Sisters and brothers in the Anglican Diocese of Calgary, greetings to you in the name of our Lord Jesus Christ.
This year as we celebrate our season of Lent, we do so in the midst of the larger, extraordinary, challenging and difficult times of the COVID 19 pandemic.
In our household, we're just a few days into our self-isolation after returning from the United States. Thankfully, we have been well looked after by friends, for which we are very grateful, and we are symptom free.
We also do realize, however, that for us this is a small thing, compared to the larger and more difficult things faced by those around us — those who are sick, those who are suffering, the elderly and the vulnerable, those who have lost jobs. It is indeed a difficult time.
Being the church and doing what we do as church is also challenged in these times. And I want to say a big thank you to our clergy and lay leaders, who have been stepping up with creative ways of communicating with their church communities and helping to serve in the community around them. I've had a chance to see a few pieces here and there of services that have been conducted and posted online. And I am very grateful Indeed for the work that has been done.
As I ponder our circumstances, it occurs to me that I am unable to think of another time in the whole of my life and perhaps even in the decades proceeding, in which we have faced such upheaval and the suspension of the ordinary things of life in our society.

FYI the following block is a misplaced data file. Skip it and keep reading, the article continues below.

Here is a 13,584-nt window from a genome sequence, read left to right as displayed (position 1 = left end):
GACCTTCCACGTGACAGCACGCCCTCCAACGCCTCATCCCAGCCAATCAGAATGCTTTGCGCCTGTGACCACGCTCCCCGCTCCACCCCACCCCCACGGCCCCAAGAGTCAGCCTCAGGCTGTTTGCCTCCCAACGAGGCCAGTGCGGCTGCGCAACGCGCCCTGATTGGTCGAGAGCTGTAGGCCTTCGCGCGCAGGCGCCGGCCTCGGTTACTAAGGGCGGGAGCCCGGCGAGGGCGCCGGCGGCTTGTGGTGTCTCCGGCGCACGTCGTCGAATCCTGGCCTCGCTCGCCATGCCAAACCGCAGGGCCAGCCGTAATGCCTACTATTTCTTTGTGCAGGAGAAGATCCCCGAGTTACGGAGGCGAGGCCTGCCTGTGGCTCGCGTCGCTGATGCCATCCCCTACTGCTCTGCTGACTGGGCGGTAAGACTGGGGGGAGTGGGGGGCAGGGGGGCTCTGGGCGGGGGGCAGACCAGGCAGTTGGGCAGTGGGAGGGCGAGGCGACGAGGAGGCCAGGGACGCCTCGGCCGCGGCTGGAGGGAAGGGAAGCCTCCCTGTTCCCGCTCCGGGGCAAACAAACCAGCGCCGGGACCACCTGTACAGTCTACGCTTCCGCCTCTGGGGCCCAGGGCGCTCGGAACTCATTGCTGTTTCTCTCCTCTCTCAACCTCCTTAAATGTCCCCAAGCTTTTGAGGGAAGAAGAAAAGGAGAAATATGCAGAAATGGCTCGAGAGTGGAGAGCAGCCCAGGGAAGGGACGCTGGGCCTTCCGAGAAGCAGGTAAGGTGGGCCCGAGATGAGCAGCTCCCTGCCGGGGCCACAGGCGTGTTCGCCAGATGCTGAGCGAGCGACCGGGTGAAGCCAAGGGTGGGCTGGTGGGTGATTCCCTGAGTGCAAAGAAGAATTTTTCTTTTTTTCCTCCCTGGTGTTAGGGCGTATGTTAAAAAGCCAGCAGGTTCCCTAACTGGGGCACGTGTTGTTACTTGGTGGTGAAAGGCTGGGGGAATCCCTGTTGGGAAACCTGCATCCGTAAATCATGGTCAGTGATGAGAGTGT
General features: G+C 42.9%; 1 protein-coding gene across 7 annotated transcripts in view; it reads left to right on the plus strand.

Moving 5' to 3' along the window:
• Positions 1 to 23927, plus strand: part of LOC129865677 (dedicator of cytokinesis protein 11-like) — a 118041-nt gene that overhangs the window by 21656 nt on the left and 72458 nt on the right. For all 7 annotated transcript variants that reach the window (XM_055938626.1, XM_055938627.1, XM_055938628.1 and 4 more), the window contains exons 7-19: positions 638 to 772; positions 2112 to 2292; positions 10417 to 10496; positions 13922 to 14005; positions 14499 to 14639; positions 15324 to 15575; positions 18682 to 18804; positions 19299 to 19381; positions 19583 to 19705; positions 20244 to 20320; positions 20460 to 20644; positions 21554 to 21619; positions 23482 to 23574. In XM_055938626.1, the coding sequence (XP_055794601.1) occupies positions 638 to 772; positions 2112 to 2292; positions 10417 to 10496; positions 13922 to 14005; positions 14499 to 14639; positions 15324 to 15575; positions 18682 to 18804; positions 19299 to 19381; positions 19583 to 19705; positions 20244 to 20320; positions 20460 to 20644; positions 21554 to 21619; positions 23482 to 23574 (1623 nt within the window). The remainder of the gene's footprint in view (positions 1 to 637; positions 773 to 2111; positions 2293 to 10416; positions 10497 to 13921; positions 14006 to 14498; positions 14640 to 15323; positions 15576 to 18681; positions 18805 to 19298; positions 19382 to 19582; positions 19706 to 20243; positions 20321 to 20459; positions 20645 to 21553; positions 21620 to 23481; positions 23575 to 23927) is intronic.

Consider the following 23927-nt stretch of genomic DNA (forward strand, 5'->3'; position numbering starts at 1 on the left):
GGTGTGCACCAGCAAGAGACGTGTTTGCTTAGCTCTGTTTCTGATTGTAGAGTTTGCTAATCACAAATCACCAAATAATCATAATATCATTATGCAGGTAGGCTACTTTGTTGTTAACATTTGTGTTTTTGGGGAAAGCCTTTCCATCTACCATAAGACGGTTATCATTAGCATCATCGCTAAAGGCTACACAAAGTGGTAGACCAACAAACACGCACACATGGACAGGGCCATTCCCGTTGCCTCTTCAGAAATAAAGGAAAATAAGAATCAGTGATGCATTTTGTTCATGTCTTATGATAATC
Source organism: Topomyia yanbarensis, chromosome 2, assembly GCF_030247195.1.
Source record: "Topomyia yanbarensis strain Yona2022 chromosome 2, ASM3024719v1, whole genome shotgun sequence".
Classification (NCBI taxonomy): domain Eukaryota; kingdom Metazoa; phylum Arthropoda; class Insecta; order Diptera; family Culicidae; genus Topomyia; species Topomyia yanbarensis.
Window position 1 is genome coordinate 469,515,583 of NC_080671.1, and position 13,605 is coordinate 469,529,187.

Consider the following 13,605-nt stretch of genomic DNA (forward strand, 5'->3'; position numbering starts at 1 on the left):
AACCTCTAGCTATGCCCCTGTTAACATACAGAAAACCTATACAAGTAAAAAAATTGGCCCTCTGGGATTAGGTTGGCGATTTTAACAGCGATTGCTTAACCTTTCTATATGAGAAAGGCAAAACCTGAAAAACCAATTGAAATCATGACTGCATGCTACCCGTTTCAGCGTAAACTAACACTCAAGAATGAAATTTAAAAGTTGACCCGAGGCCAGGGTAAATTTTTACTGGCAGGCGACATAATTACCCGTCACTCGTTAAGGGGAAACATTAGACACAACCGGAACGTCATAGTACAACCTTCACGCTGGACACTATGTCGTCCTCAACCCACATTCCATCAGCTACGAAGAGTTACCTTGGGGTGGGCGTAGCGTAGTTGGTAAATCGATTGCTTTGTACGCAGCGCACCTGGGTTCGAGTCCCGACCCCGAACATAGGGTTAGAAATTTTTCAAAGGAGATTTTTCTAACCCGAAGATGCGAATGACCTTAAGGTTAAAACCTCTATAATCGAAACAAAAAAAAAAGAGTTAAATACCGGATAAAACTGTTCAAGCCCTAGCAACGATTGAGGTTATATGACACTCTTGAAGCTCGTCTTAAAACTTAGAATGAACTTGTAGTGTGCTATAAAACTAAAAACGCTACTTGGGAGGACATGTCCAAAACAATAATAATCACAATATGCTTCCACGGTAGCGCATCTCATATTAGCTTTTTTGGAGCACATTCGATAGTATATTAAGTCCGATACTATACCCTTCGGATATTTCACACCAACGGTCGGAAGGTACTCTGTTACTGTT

The observance of Lent this year is deepened by the pandemic. That it calls us to be even more aware of how we interact with others, making our choices in a way that is attentive to their needs, attentive to not doing harm by being carriers for others, being particularly sensitive to those who are elderly and vulnerable.
The fact that we are encouraged to NOT gather in larger groups and to spend more time in isolation. To be socially distant, means two things. One is that we have to be more attentive to those who might be harmfully isolated by social separation and think about what to do to help to extend the love of God and our love to them.
The other side of that question of self-isolation and social distancing is that it perhaps gives us more opportunity to spend time in prayer. Prayer — both for those who are vulnerable and in need, but also prayer in turning our hearts to the call of God and to God's love in our lives.
All of the signs and the evidence to this point suggest that the pandemic is not on the decline, but still on the increase in Canada. And that there may be a number of weeks yet before we even get to the peak. And so, we will be in the midst of these extraordinary times for some while yet. For some of us, that will bring a sense of fear and foreboding.
However, I'd like to challenge us to focus in on the faith that has been given to us. In his letter to the Romans. Paul speaking to people who have just been through persecution, says that in all things God works for good with those who love Him. And then slightly later, he says, that nothing can separate us from the love of God. in John's first letter, he reminds us that perfect love casts out fear.
I pray that in this Lenten time, we may more know more deeply the love of God. And, that as we prepare to celebrate Easter, we may know the presence of the risen Christ with us in all things.
Please know that you are in my prayers. And, I ask that you pray for one another.
Grace and Peace be with you through this time.